The Other Shoe….

By Andrew Paparozzi
In October 17, 2008

With major efforts to revamp the global financial system seemingly in place, world markets have turned their attention to mundane economic data—and the numbers for September are looking dismal. Retail sales (-1.2%), industrial production (-2.8%), and housing starts (-6.3%) are just the latest examples. Although underlying conditions may not yet be as weak as these data suggest, no matter how you look at it, the economy is having problems. With these results coming on top of a weak August, the likelihood that economic activity in the U.S. contracted in the third quarter increased significantly. The consolation: Inflation is being restrained as oil prices plunge and retailers cut prices to spur demand. What a way to get inflation under control.

Although cyclical changes are grabbing all the attention, we continue to emphasize this point: Don’t lose sight of structural changes. While the structural changes that have and continue to redefine the print industry did not occur at the lightening speed we recently witnessed in the financial system, they are profound nonetheless—revamping all aspects of the business from competition to staffing. Many of these changes are reflected in the industry-wide consolidation that has and will continue to transpire.

In our previous posting we mentioned that the number of establishments in the commercial printing industry has fallen by almost 6,900 or 24.3% between 1998 and 2008. Note that consolidation has occurred throughout all geographic regions, ranging from a decline of 19.3% in the Plains states to a net drop of 31.0% in New England. See the upcoming NAPL State of the Industry Report, Seventh Edition for more detail.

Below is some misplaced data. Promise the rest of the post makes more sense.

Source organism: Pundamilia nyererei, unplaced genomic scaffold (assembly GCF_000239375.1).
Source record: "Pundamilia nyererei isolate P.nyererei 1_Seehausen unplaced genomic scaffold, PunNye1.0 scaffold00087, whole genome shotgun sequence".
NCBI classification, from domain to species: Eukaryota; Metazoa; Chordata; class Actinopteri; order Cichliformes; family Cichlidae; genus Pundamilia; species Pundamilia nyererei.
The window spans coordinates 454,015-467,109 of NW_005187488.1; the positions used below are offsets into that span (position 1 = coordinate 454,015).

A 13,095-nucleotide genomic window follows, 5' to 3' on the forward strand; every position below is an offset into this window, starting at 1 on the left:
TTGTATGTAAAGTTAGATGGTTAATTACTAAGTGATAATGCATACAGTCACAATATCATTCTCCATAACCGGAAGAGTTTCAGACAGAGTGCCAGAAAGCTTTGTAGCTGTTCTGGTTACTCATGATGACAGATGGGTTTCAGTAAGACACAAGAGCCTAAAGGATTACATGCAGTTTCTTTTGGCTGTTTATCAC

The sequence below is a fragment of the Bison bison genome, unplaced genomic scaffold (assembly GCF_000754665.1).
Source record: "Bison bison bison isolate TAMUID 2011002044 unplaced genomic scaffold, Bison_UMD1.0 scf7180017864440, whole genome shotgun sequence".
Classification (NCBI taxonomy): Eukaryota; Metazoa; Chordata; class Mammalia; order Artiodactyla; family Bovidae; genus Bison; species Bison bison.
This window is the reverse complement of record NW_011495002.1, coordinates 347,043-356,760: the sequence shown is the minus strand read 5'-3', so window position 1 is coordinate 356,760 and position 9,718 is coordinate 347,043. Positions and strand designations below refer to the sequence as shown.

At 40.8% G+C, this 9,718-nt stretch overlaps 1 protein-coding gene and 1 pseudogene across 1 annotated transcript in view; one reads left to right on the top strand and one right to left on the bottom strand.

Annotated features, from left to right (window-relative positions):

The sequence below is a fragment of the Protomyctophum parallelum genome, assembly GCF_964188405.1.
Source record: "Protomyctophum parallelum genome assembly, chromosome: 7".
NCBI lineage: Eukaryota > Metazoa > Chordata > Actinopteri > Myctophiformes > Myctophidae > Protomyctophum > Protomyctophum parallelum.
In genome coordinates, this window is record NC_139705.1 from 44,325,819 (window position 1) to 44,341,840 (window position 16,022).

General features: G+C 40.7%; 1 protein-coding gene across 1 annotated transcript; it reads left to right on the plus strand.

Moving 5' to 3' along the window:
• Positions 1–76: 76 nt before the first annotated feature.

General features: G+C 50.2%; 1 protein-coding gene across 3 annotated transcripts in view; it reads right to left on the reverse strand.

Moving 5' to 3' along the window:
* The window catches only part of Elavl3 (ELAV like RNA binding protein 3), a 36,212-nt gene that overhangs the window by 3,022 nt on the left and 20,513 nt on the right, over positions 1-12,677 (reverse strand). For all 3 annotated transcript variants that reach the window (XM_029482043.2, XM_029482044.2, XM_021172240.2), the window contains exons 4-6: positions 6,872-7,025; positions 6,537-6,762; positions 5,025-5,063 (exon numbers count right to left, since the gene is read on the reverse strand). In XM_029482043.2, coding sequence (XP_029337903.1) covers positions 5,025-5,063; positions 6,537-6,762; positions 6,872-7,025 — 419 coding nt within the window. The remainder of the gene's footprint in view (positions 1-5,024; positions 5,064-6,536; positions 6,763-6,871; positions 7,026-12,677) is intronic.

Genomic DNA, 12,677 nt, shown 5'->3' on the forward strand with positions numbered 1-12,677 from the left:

Consolidation also is quite evident among the states. For the top ten states in terms of establishments (representing almost 54% of establishments in the commercial printing industry), declines ranged from 12.5% in Wisconsin to 33.6% in New York. One would think that such extensive declines in the number of printers would mean less competition for those remaining. On the contrary, structural changes have redefined competition in the printing industry, and have made it more intense than ever. A weak economy is just compounding the problem, making it harder and harder to maintain profitability. Is your company prepared to meet the challenges of rising competition—competition that is coming from all directions?

Andrew Paparozzi
Joseph Vincenzino
Kong Wang

Andrew Paparozzi

Epicomm's Andrew Paparozzi, Vice President/Chief Economist, is well-known for his accurate and thoughtful discussions on the economy and US commercial printing industry. A foremost author and speaker on economic business trends in the printing industry, Paparozzi heads Epicomm's Printing Economic Research Center.

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